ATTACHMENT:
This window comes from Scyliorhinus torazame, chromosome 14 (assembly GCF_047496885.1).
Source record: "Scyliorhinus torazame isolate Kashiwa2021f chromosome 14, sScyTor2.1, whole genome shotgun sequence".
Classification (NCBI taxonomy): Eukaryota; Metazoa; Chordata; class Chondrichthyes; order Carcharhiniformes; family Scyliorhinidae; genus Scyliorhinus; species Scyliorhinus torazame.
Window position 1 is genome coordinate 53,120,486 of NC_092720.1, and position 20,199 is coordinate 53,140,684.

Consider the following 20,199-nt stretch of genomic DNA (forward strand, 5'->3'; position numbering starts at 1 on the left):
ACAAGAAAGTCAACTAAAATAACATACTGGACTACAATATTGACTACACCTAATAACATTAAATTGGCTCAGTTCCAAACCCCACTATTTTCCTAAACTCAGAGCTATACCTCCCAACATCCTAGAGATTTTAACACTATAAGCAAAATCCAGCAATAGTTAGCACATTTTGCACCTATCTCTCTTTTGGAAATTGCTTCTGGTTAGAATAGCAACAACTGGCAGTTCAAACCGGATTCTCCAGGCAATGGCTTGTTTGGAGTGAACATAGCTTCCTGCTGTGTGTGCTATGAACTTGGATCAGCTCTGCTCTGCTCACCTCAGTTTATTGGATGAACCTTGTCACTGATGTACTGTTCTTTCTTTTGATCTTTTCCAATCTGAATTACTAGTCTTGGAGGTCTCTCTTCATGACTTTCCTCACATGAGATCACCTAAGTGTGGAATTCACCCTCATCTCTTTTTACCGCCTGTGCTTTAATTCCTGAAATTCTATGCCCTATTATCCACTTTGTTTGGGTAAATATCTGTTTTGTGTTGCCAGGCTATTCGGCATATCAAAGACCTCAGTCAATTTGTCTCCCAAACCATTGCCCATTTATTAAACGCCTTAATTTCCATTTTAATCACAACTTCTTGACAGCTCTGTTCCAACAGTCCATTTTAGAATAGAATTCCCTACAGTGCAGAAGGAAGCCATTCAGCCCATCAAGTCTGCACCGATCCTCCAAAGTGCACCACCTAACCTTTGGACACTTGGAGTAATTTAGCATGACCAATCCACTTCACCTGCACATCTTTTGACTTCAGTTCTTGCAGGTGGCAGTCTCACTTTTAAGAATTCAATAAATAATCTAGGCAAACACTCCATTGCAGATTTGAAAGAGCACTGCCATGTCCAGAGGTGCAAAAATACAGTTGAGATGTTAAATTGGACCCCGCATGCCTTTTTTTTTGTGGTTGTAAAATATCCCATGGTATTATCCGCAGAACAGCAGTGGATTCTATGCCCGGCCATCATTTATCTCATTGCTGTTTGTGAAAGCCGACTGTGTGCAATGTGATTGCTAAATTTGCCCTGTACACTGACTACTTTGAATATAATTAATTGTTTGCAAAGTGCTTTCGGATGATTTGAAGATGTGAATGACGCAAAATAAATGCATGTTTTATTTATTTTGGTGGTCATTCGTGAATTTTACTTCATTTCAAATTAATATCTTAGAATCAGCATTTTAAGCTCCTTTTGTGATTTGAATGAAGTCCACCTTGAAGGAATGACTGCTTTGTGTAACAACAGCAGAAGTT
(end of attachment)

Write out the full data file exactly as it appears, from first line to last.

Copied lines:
This window comes from Scyliorhinus torazame, chromosome 14 (assembly GCF_047496885.1).
Source record: "Scyliorhinus torazame isolate Kashiwa2021f chromosome 14, sScyTor2.1, whole genome shotgun sequence".
Classification (NCBI taxonomy): Eukaryota; Metazoa; Chordata; class Chondrichthyes; order Carcharhiniformes; family Scyliorhinidae; genus Scyliorhinus; species Scyliorhinus torazame.
Window position 1 is genome coordinate 53,120,486 of NC_092720.1, and position 20,199 is coordinate 53,140,684.

Consider the following 20,199-nt stretch of genomic DNA (forward strand, 5'->3'; position numbering starts at 1 on the left):
ACAAGAAAGTCAACTAAAATAACATACTGGACTACAATATTGACTACACCTAATAACATTAAATTGGCTCAGTTCCAAACCCCACTATTTTCCTAAACTCAGAGCTATACCTCCCAACATCCTAGAGATTTTAACACTATAAGCAAAATCCAGCAATAGTTAGCACATTTTGCACCTATCTCTCTTTTGGAAATTGCTTCTGGTTAGAATAGCAACAACTGGCAGTTCAAACCGGATTCTCCAGGCAATGGCTTGTTTGGAGTGAACATAGCTTCCTGCTGTGTGTGCTATGAACTTGGATCAGCTCTGCTCTGCTCACCTCAGTTTATTGGATGAACCTTGTCACTGATGTACTGTTCTTTCTTTTGATCTTTTCCAATCTGAATTACTAGTCTTGGAGGTCTCTCTTCATGACTTTCCTCACATGAGATCACCTAAGTGTGGAATTCACCCTCATCTCTTTTTACCGCCTGTGCTTTAATTCCTGAAATTCTATGCCCTATTATCCACTTTGTTTGGGTAAATATCTGTTTTGTGTTGCCAGGCTATTCGGCATATCAAAGACCTCAGTCAATTTGTCTCCCAAACCATTGCCCATTTATTAAACGCCTTAATTTCCATTTTAATCACAACTTCTTGACAGCTCTGTTCCAACAGTCCATTTTAGAATAGAATTCCCTACAGTGCAGAAGGAAGCCATTCAGCCCATCAAGTCTGCACCGATCCTCCAAAGTGCACCACCTAACCTTTGGACACTTGGAGTAATTTAGCATGACCAATCCACTTCACCTGCACATCTTTTGACTTCAGTTCTTGCAGGTGGCAGTCTCACTTTTAAGAATTCAATAAATAATCTAGGCAAACACTCCATTGCAGATTTGAAAGAGCACTGCCATGTCCAGAGGTGCAAAAATACAGTTGAGATGTTAAATTGGACCCCGCATGCCTTTTTTTTTGTGGTTGTAAAATATCCCATGGTATTATCCGCAGAACAGCAGTGGATTCTATGCCCGGCCATCATTTATCTCATTGCTGTTTGTGAAAGCCGACTGTGTGCAATGTGATTGCTAAATTTGCCCTGTACACTGACTACTTTGAATATAATTAATTGTTTGCAAAGTGCTTTCGGATGATTTGAAGATGTGAATGACGCAAAATAAATGCATGTTTTATTTATTTTGGTGGTCATTCGTGAATTTTACTTCATTTCAAATTAATATCTTAGAATCAGCATTTTAAGCTCCTTTTGTGATTTGAATGAAGTCCACCTTGAAGGAATGACTGCTTTGTGTAACAACAGCAGAAGTT